Although most people know Copper Mike Cole for his hand-hammered copper sheetmetal bobbers, he is no stranger to baggers; he just prefers them to have a Shovel or Pan motor. This is the typical story about a bike builder who wanted a bagger for himself that he could really put some miles on. However, this builder's bike isn't an Ultra or even a Road King, it's an old '66 FL with a few modern conveniences.
Mike grew up riding bikes all over the Northeast. From the time he was 14 he was riding dirt, eventually transitioning to street at 18, and never he looked back. Thus began his obsession with several types of motorcycles but the ones that truly inspired him and begged to be modified were Harleys. The very first Harley Mike owned was a '78 FLH that he customized and sold for a profit. He then bought another, and has continued the cycle for more than 25 years, only really establishing a true custom shop that was open to the public a few years ago. He aptly named the shop Gravesend Cycles after the Brooklyn neighborhood he grew up in. Even in a down economy, Copper Mike seems to be expanding, but still has plenty of time for riding with his buddies. Most of them ride Twin Cams and they ride them hard, so Mike knew he needed to build a bike that could rip through NYC traffic and handle a long trip, but it had to be a Shovel.
Mike picked up a complete basket case '66 generator Shovel motor and knew that this was his chance to build the bike he had dreamed of, literally. Mike was awakened from a dead sleep and knew exactly what this bike should look like, right down to the paint. Mike jotted down what he remembered and went back to sleep.
Mike knew he wanted to keep the overall look of the bike vintage but also to try out a few ideas that he had been thinking about for a while. One idea he had was to marry a modern 49mm Harley frontend to an old FL swingarm frame. It took some serious manipulation and a few hours machining parts, but in the end it had the desired profile, travel, and overall look. He paired the frontend with a pair of his custom risers and his Copper Mike apehanger handlebars that he has Nash make. He added to the look by running a 21-inch fat-spoked front wheel. He also narrowed a Road King fender to keep the bagger look intact and give some much needed containment protection from rain and rocks. He matched the rear wheel with a 16-inch fat-spoke wheel. Interestingly enough, the only piece of copper on this bike is a 1966 penny on the oil tank cap.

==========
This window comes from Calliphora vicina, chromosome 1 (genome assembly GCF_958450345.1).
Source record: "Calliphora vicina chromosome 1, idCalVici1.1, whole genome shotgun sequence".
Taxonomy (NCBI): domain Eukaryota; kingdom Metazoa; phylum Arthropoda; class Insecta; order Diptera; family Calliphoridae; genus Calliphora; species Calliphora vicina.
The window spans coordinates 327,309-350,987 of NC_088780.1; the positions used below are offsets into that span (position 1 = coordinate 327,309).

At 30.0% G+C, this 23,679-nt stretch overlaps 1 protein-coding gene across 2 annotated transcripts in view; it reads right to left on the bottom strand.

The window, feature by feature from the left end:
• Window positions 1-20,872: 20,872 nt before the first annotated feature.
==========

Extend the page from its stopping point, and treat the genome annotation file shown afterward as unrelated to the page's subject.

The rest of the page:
The rest of the sheetmetal all had to be modified. He decided to use the narrow and sleek looking 3.5-gallon FatBob tanks and a modified hinged rear fender. A bagger, by definition, has to have bags, so Mike opted for the original H-D fiberglass bags, and though they don't hold much, they keep in line with the vintage contemporary look he is after with all of his bikes. The generator Shovelhead motor is mated to an original four-speed Harley transmission via a polished original Harley-Davidson chain driven wet primary.
We really love these old bikes here at Baggers, and sadly, we just don't run into enough of them. While most folks are riding the newest cutting-edge touring offerings, it's always a pleasure to run into old iron when out on the road. The riders of these retro machines are usually encyclopedias of everything Harley, and with just a few tools, can rebuild whatever needs fixin' right on the side of the road. Keep your eyes peeled and get in touch with us if you have a lead on some old bagger history.